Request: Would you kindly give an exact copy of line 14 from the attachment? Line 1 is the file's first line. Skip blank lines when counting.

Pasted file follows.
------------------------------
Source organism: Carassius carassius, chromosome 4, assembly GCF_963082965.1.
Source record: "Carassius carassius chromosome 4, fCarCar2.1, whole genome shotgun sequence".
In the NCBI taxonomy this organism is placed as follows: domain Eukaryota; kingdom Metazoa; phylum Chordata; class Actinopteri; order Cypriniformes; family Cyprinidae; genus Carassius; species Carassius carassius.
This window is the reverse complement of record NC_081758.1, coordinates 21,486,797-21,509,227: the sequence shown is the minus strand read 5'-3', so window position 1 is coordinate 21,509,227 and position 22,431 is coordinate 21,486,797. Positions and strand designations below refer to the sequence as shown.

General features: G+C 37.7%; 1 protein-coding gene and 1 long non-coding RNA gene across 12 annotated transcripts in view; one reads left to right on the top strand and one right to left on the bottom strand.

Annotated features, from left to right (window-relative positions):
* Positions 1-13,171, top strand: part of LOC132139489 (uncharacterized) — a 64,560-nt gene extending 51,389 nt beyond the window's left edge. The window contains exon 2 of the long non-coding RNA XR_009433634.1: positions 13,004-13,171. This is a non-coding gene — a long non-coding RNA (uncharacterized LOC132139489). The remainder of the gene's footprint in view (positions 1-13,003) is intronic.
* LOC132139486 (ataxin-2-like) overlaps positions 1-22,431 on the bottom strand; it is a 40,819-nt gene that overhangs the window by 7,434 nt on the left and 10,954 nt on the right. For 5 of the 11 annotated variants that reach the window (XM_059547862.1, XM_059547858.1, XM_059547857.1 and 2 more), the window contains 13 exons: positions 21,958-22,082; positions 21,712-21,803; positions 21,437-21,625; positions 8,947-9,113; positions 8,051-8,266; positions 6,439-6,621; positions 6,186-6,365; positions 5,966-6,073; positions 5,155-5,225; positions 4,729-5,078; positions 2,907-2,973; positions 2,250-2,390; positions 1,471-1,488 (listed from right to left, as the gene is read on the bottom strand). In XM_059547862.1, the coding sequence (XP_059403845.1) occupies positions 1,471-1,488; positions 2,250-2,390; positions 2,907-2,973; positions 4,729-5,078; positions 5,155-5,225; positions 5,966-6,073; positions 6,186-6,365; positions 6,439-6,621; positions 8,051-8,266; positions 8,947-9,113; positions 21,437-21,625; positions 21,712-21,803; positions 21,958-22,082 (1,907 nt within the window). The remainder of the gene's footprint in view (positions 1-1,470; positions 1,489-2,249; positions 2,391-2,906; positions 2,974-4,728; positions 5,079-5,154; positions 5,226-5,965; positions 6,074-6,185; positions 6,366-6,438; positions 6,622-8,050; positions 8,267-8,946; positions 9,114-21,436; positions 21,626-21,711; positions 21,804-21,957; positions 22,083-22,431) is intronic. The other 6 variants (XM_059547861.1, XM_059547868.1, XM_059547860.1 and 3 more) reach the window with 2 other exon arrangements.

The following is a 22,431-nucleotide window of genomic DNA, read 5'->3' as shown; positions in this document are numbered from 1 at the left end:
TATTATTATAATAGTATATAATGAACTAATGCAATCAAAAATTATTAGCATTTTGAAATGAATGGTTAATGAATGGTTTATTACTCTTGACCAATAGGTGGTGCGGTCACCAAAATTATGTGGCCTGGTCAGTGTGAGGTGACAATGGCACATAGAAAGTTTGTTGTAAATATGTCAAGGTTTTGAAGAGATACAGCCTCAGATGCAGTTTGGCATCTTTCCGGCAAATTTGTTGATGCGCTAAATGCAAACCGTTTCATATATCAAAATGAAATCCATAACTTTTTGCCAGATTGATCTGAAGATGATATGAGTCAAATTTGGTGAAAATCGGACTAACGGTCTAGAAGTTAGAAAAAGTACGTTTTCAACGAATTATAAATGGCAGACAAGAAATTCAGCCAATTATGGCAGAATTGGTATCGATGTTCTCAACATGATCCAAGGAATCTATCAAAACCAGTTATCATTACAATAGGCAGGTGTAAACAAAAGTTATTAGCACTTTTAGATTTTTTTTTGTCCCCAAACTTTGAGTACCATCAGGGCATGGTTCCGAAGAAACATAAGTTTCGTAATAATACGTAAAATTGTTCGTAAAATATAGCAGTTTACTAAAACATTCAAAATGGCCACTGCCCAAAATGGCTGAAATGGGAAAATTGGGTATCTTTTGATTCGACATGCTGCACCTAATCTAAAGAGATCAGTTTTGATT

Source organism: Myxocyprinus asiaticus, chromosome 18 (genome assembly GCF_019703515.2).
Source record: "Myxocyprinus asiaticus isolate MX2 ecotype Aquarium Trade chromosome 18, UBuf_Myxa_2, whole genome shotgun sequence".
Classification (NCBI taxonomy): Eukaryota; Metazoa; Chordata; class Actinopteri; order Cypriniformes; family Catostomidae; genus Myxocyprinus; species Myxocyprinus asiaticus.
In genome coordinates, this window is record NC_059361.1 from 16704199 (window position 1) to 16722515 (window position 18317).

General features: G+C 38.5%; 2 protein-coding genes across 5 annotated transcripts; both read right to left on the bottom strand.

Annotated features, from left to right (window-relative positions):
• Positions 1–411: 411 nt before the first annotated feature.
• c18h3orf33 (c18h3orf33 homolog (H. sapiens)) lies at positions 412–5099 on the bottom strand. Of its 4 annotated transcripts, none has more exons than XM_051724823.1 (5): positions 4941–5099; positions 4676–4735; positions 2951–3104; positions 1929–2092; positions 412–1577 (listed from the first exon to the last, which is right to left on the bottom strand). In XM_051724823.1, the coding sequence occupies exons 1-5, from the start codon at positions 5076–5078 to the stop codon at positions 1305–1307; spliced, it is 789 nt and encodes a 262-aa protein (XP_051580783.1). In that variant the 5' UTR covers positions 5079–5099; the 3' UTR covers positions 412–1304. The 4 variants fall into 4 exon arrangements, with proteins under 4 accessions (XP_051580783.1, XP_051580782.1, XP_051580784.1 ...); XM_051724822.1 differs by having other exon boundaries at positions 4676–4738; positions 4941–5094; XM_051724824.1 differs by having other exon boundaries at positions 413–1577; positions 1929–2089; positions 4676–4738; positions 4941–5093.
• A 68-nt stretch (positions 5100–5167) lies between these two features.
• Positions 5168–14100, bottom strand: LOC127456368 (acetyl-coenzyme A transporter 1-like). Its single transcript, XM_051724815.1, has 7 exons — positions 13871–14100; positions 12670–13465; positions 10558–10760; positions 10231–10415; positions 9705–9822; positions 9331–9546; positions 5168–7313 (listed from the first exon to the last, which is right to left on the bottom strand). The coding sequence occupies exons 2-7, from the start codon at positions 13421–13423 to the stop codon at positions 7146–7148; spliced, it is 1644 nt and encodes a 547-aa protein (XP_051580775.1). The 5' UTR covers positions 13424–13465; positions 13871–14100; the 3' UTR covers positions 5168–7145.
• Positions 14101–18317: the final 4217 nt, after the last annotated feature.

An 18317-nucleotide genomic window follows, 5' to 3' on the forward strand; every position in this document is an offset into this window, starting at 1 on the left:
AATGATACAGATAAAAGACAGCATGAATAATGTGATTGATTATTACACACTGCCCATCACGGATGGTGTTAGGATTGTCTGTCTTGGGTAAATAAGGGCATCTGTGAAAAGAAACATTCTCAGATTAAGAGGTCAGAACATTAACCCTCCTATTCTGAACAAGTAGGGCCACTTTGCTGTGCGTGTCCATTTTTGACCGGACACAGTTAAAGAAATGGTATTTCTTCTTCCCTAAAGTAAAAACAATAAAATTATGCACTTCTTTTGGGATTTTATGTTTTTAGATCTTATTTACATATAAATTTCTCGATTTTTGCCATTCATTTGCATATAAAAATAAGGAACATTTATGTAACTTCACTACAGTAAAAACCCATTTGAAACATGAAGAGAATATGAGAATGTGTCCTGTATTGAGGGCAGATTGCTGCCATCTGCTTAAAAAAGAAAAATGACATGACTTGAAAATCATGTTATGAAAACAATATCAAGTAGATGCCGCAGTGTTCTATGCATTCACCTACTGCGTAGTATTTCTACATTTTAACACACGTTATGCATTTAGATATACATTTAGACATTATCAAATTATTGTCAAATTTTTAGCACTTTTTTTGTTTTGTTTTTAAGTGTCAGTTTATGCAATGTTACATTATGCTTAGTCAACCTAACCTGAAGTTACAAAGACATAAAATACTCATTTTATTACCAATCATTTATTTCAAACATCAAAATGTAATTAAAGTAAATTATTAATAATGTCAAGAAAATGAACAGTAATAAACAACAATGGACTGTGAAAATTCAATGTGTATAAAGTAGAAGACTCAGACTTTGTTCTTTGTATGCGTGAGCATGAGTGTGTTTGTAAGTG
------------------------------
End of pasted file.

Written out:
In genome coordinates, this window is record NC_059361.1 from 16704199 (window position 1) to 16722515 (window position 18317).